Volunteers will not take the place of doctors and nurses, but have the potential to free up more time for frontline staff to focus on patients’ clinical needs.
Professor Baker, the chief inspector of hospitals at the CQC, said the voluntary sector was already playing a vital role.
Health officials estimate that there are already around 78,000 volunteers working in the NHS, with the additional pledges driven by our campaign set to boost this figure by a quarter.
Professor Baker said their important work can make a real difference to hospital performance and should be ‘celebrated and encouraged’.
He said: ‘When the CQC inspect hospitals and assess the quality of care they provide, one of the characteristics that might tell us that a hospital is “outstanding” is whether they recruit volunteers where required – and how well these volunteers are trained and supported in their roles.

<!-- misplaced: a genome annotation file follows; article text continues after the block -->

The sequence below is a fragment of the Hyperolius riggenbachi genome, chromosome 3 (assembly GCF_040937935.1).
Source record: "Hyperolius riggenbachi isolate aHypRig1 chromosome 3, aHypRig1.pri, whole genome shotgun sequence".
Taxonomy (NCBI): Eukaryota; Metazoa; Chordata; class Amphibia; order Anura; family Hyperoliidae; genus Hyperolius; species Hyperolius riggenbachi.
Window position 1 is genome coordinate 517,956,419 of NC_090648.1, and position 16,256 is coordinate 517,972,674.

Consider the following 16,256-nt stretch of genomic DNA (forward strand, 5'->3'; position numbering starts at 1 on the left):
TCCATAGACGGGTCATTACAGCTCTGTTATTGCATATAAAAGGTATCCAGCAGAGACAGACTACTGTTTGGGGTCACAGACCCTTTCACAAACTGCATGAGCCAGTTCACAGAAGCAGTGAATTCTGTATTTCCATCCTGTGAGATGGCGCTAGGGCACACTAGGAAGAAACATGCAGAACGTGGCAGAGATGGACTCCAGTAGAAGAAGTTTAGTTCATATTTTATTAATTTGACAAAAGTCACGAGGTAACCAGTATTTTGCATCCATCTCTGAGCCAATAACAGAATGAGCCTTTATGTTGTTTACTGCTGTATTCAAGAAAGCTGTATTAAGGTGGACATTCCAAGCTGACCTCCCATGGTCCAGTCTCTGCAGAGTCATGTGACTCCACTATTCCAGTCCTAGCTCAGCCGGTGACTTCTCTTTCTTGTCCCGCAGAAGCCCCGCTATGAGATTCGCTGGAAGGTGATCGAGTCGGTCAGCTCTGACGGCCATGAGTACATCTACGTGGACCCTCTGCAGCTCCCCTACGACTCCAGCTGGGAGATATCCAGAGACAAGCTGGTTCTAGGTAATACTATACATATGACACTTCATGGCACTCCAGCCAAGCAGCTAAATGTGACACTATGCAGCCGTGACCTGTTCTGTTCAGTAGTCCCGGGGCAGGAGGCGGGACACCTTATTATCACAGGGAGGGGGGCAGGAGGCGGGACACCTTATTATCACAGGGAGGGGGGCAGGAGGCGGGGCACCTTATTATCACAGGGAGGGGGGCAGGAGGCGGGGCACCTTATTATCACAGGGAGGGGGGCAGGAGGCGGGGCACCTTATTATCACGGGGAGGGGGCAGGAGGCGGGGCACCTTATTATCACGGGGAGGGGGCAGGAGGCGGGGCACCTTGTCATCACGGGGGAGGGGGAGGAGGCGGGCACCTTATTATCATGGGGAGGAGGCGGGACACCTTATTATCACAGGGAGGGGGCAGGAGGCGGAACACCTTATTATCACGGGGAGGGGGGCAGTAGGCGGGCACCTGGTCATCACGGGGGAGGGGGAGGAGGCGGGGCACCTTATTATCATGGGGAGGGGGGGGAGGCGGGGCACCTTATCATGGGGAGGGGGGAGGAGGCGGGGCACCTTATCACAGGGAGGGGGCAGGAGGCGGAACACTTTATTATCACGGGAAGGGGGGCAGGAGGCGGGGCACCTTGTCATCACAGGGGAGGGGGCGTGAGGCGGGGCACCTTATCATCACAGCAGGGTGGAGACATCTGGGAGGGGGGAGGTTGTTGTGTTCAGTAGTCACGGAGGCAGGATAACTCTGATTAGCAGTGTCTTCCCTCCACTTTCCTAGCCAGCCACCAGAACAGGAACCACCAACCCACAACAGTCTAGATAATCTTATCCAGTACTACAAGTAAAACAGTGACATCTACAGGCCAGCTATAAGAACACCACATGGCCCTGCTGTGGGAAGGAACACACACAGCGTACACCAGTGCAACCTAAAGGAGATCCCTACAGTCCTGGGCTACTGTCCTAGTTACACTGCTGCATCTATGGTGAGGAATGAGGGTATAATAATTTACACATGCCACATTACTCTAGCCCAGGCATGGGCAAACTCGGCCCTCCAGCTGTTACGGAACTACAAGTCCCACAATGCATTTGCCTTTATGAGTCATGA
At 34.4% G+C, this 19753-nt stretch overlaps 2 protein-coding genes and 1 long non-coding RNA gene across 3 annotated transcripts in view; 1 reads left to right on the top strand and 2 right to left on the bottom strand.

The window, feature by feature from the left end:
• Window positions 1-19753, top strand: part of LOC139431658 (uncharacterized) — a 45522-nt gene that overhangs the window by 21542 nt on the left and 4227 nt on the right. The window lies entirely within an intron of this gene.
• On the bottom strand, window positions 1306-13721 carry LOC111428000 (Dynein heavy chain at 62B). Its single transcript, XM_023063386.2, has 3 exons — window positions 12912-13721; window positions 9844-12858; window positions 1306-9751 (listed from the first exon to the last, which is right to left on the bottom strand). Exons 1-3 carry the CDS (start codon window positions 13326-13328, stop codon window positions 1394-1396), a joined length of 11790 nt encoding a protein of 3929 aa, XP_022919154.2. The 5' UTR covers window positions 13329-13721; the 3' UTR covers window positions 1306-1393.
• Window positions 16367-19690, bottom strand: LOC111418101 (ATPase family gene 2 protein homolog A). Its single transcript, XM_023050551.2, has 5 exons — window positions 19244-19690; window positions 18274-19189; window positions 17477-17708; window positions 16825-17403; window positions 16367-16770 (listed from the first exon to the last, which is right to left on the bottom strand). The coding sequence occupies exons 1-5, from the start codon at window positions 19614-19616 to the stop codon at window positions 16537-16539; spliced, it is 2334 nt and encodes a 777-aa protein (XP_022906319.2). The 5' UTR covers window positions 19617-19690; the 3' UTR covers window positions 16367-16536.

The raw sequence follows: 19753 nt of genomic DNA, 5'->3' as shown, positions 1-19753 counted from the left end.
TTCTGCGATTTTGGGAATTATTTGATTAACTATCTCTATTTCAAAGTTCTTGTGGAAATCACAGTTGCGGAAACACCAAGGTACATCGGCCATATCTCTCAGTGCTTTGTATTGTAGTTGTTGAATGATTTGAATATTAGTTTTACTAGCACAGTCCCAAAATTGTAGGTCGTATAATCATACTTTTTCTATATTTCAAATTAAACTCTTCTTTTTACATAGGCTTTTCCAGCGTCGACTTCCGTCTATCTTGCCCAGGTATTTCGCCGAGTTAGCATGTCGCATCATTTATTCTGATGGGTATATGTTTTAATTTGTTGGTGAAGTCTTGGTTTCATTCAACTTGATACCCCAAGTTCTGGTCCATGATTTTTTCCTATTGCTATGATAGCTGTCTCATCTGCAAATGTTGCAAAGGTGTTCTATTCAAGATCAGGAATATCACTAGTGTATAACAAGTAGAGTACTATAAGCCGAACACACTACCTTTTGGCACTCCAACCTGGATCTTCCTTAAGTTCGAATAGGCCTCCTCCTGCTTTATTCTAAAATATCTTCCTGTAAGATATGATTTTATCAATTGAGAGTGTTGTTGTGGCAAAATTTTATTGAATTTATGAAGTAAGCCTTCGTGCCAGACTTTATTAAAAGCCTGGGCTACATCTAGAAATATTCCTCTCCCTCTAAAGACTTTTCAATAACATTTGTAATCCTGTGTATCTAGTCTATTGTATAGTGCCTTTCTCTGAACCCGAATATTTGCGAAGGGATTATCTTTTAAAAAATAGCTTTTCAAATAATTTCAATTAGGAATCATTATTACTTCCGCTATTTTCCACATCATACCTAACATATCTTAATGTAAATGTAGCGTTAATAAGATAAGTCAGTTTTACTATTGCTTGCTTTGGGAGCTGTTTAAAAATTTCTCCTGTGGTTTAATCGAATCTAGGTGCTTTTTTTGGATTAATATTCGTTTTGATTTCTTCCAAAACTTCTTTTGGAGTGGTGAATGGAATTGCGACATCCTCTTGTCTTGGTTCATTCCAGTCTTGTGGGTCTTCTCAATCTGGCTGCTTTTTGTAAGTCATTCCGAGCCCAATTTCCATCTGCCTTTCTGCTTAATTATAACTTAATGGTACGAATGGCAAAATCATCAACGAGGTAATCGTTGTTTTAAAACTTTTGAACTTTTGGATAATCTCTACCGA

‘While they can’t take the place of trained clinical staff, their help can ease pressure on staff, and improve patient care and experience.’
The benefits of volunteers have been documented in a CQC report that highlighted their use at University Hospitals Bristol NHS Foundation Trust.
The trust used volunteers to help improve communications with patients so more kept their appointments, making better use of precious NHS resources.
Inspectors said the trust ‘requires improvement’ in December 2014 due to problems in areas including safety, responsiveness, and leadership.
But in March last year it jumped up two rankings to ‘outstanding’ following improvements in engagement with staff and patients.
Professor Baker added: ‘There are many ways that volunteers can provide practical help to patients, visitors and staff and contribute to helping our NHS be the best it can be – their important work should be celebrated and encouraged.’
The Mail’s volunteer recruitment drive, taking place throughout December, is asking readers to register their interest by filling out a form online.